These guys haven't been as good for dynasty rosters as we might think, especially as rookies. But even if you count them all as clear hits, the first round rookie pick batting average is still pretty bad. If you're really generous and count guys like Kelvin Benjamin, Giovani Bernard, and Eddie Lacy as clear hits, you'll still have a hard time getting to a 50 percent success rate on a first round rookie pick. And we haven't even talked about the damage guys like Nelson Agholor, Montee Ball, or Bishop Sankey caused their owners.

Here's the kicker. Look at the table again and note the players in italics. Those are players whose rookie ADP was in the second half of the first round. So if you've had a recent pick in the back half of round one, you might have hit on Michael Thomas or Devonta Freeman (if you didn't get rid of him after a nondescript rookie season). Jordan Matthews, Tyler Eifert, and Kelvin Benjamin have had periods of valuable performance. Otherwise, you haven't gotten much to show for your pick. I won't present the data here, but the hit rate of rookie picks gets even worse in the second and third rounds of rookie drafts.



At best, the hit rate on rookie picks is 50 percent, and the hits don't always come in the player's rookie season. In short, rookie picks are lottery tickets. Okay, maybe your odds of hitting are better than that. We'll call them raffle tickets then.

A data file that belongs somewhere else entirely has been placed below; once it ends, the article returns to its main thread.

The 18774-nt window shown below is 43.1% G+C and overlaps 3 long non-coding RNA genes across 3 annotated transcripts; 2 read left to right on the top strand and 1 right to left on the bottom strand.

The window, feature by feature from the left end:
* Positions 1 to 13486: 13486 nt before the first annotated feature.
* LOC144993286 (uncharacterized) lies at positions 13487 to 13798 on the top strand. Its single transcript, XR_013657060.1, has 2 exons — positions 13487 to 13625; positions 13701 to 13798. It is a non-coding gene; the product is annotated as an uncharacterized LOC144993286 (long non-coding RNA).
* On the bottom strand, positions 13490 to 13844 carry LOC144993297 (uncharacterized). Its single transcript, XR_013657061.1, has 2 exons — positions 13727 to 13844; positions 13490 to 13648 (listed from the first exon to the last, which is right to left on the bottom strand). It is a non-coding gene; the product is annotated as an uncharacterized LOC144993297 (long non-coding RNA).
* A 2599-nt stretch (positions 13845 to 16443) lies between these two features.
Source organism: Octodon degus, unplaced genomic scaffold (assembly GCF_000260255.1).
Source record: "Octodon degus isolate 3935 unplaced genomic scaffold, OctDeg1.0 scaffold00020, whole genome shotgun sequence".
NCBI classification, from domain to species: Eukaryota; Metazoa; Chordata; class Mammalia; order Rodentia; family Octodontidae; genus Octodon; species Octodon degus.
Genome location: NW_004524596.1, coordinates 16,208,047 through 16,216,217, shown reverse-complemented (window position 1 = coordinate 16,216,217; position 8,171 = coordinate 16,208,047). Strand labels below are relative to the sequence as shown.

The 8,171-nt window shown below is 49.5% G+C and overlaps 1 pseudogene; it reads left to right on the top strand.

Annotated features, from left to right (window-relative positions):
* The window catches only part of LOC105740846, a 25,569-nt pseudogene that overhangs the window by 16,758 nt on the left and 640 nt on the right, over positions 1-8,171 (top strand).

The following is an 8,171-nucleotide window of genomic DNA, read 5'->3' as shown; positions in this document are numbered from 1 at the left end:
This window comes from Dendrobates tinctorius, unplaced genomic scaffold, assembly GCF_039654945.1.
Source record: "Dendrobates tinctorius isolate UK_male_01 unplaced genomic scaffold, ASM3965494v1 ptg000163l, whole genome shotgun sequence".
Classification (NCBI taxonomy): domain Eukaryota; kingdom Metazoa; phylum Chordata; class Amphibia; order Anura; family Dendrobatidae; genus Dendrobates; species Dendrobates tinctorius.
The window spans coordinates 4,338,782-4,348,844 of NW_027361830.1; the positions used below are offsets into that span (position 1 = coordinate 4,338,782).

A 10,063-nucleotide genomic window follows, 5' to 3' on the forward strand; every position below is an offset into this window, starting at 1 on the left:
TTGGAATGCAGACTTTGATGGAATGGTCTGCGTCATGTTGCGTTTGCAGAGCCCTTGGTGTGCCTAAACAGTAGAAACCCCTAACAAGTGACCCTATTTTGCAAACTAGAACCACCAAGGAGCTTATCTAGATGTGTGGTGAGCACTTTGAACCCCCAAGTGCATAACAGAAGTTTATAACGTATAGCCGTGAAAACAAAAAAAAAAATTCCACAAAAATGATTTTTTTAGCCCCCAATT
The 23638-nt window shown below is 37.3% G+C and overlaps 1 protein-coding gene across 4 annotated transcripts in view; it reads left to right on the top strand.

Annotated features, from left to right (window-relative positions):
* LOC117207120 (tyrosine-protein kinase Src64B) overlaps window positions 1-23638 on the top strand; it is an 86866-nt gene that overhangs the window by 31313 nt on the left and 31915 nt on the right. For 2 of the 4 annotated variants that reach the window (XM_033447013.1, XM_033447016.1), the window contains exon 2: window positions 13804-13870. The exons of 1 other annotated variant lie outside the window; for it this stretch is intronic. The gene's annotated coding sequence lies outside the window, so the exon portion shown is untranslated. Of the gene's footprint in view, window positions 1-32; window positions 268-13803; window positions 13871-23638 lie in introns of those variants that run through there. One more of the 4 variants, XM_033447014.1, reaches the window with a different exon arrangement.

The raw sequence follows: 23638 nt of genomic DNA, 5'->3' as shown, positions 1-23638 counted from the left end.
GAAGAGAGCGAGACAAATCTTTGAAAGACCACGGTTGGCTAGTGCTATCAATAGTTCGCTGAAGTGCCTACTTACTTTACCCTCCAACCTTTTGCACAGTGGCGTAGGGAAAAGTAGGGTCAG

So what should you do with your rookie picks? Any time you can add a second or third round pick as an incentive to get a trade done, I think that's a good idea. For first round picks, I'm always looking for an opportunity, especially close to rookie draft time, when rookie frenzy is at its strongest, to trade them away for established players. Using widely available dynasty trade tools, you can see that, as of early April, the 1.01 rookie pick is roughly equivalent in value to Keenan Allen, Jarvis Landry, or Jordy Nelson. Current rookie favorites Leonard Fournette and Corey Davis might have better ceilings than those players. But they certainly have lower floors. Alternatively, you can probably flip a high rookie pick for two players, or a player and a lower pick, to give you two shots at bolstering your roster. In a game as volatile as fantasy football, I prefer known veteran commodities to unknown commodities in almost all circumstances.